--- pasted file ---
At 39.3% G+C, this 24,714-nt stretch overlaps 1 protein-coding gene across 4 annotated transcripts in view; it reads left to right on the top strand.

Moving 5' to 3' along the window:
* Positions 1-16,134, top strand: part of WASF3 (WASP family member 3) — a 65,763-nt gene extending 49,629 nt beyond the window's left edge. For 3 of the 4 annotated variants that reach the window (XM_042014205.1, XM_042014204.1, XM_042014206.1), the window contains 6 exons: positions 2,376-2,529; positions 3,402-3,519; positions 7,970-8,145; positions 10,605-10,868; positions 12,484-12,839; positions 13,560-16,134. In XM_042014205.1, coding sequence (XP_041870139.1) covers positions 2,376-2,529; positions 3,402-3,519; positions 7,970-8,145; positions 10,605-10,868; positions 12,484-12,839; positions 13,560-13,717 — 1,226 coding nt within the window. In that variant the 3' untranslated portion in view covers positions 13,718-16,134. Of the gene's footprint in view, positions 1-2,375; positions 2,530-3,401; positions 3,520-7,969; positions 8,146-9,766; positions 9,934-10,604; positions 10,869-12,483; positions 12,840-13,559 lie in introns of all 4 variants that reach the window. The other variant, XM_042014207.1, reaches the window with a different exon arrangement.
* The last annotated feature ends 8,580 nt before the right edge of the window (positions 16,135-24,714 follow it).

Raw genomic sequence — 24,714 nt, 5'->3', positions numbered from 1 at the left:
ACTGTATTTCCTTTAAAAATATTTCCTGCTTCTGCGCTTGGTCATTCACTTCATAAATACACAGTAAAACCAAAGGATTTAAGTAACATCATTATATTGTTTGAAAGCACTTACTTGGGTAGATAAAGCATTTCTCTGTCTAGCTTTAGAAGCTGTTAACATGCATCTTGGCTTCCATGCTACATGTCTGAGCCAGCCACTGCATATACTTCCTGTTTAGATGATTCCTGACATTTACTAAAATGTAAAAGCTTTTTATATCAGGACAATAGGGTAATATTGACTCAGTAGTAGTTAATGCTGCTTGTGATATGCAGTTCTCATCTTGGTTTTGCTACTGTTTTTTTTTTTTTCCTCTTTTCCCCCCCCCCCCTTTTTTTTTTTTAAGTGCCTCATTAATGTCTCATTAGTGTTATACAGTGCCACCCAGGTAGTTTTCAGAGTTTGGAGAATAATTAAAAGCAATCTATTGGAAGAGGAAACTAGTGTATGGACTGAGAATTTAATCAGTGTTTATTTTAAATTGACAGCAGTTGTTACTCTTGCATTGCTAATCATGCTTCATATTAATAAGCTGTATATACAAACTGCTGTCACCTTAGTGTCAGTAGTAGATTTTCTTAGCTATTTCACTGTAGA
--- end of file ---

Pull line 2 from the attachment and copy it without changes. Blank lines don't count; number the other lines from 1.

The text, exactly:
Moving 5' to 3' along the window: